From the bridge, the captain has a sweeping view on all sides, and plenty of sophisticated equipment helps him navigate even when we are surrounded by fog, which in the Pacific Northwest is common. Another lock is just ahead. The boat only moves about nine miles per hour. We fit into the lock with precision, again with just a foot on each side to separate us from the massive concrete walls. Unlike the lock last night, this lock is too short to fit the whole tow in at once, but that is nothing out of the ordinary for this crew. Once the barges are tethered in place, the captain skillfully maneuvers the tugboat like a game of Tetris into a tiny space giving the back of the boat just enough room for the lock keeper to close us in. Again, a large iron gate rises from the water behind us, and like an elevator, we start moving down inch by inch. In front is what looks like a massive garage door. The lock opens, revealing the next stretch of the river ahead.

The mechanics of the lock are simple: we are moving down river with the flow of the water, so when we enter a lock, it is full of water. The lock seals behind us, and a valve is released to allow the water to rush out of the lock. The tow itself is being moved to the same level as the river we are moving down. Once the tow is at the same level as the water outside the lock, the valve is closed, and we wait for the massive concrete door ahead of us to open so the tow can move out. It is a similar procedure for ships going upriver against the flow, but instead of the valve releasing water, the valve fills the lock. It takes about 30 minutes to pass through each lock.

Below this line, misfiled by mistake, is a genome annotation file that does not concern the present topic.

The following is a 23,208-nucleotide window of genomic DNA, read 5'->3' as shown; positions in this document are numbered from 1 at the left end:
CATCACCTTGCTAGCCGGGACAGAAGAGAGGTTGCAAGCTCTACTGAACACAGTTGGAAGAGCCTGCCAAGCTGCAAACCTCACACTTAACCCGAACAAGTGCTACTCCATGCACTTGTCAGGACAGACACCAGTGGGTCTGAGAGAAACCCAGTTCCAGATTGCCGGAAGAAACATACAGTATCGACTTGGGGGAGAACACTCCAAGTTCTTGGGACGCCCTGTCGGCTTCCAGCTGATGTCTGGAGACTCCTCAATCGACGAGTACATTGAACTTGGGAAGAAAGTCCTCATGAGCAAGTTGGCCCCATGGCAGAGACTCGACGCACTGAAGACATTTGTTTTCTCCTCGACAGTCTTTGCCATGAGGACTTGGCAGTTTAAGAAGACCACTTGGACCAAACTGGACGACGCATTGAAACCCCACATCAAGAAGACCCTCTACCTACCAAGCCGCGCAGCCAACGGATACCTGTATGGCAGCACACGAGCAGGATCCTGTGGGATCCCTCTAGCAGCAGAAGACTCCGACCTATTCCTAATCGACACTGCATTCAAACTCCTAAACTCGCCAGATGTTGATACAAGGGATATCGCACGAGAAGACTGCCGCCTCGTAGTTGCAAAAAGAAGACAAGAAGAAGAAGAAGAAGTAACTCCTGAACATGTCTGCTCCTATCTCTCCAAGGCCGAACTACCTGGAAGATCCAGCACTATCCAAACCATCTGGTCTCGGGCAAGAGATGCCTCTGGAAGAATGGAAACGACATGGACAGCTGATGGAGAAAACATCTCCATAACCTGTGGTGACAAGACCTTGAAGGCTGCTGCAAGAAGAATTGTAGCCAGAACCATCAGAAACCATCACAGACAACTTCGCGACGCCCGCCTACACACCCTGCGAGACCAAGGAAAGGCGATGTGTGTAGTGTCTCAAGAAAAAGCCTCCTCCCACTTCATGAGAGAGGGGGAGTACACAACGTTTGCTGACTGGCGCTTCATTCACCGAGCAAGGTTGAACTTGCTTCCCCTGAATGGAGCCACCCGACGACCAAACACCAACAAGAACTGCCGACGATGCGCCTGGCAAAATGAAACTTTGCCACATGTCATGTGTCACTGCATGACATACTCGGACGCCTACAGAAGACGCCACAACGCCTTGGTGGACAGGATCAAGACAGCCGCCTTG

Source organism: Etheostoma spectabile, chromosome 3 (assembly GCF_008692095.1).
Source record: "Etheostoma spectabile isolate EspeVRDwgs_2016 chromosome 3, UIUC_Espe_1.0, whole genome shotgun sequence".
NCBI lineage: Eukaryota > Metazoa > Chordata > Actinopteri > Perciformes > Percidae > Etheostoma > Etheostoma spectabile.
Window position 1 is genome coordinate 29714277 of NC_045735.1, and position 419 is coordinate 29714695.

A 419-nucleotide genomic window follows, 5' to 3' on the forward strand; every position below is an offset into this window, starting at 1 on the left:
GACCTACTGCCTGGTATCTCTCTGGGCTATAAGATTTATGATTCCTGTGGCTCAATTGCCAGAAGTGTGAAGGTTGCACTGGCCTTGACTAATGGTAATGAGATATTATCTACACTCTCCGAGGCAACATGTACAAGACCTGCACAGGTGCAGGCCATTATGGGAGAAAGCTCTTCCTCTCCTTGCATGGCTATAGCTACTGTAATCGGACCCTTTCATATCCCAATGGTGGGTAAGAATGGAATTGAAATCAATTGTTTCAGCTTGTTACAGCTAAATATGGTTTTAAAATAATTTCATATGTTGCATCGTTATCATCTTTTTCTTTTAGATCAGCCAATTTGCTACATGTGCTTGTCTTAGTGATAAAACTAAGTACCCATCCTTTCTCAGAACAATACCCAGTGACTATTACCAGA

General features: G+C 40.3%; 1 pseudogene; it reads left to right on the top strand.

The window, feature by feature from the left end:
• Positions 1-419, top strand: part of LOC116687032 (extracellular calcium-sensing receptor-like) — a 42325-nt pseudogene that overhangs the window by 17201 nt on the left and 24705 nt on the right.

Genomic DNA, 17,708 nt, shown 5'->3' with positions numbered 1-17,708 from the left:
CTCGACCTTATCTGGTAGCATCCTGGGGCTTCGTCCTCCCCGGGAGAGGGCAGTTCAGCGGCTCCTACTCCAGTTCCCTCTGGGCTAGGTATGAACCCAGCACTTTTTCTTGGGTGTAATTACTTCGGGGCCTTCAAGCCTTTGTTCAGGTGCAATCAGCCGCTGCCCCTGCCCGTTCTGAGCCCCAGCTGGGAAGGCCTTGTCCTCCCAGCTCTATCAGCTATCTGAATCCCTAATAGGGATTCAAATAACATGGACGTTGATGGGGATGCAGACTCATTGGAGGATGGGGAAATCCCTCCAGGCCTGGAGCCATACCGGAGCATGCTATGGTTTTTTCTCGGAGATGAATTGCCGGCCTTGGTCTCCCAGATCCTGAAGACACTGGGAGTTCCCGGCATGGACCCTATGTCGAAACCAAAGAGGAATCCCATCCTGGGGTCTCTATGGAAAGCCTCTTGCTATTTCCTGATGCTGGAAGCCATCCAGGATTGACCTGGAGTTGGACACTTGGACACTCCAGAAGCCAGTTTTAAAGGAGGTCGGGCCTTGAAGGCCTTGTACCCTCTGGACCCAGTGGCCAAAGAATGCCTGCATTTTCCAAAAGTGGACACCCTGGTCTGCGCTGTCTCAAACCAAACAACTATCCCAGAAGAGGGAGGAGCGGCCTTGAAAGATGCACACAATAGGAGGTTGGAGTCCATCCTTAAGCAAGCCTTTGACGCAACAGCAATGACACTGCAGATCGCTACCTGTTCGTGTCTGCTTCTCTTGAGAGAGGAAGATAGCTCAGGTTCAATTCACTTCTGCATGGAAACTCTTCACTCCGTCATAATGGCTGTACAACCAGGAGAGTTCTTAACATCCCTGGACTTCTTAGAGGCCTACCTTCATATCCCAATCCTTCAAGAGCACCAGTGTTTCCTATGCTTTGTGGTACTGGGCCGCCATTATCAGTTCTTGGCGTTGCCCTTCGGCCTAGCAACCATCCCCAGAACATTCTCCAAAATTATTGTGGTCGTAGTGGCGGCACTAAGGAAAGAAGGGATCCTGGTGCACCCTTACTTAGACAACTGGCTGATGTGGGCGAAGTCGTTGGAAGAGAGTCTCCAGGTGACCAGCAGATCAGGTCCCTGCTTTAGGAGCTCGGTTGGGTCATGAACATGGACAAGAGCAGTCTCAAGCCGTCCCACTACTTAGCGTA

The Columbia Snake River System is a superhighway for moving wheat and other agricultural products from farm to market. The barges and rail lines that run on both banks of the Columbia River carry more than 55% of all U.S. wheat bound for export each year. Barges are the most efficient way to move large volumes of grain, making the river system a cost-effective and “green” logistical option. The Army Corps of Engineers maintains the lock system; its history goes back to the 1930s when President Franklin Roosevelt personally inaugurated Bonneville, the first of the eight dams and locks east of Portland.

After about 60 hours on board the tugboat, we arrive in Vancouver, Wash., on the north bank of the Columbia River. We drop off two barges at an export elevator and proceed west again, up the north-flowing Willamette River that bisects Portland. It is my third river in a week, and we are taking the last barge to an export elevator just across the river from the U.S. Wheat Associates (USW) West Coast Office. There is a vessel at berth waiting for the wheat we carry. The crew drops the barge, and me, at the elevator. I walk up a set of metal stairs connected to a hoist and hop off, touching land for the first time since Tuesday. I walk across the river on Portland’s Steel Bridge, under which the wheat from our tow will pass on its way overseas, to my office.A tugboat pushes a grain barges down the Snake River on its way from Lewiston, Idaho to Portland, Ore.

By Michael Anderson, USW Market Analyst

This story was originally published on October 21, 2019.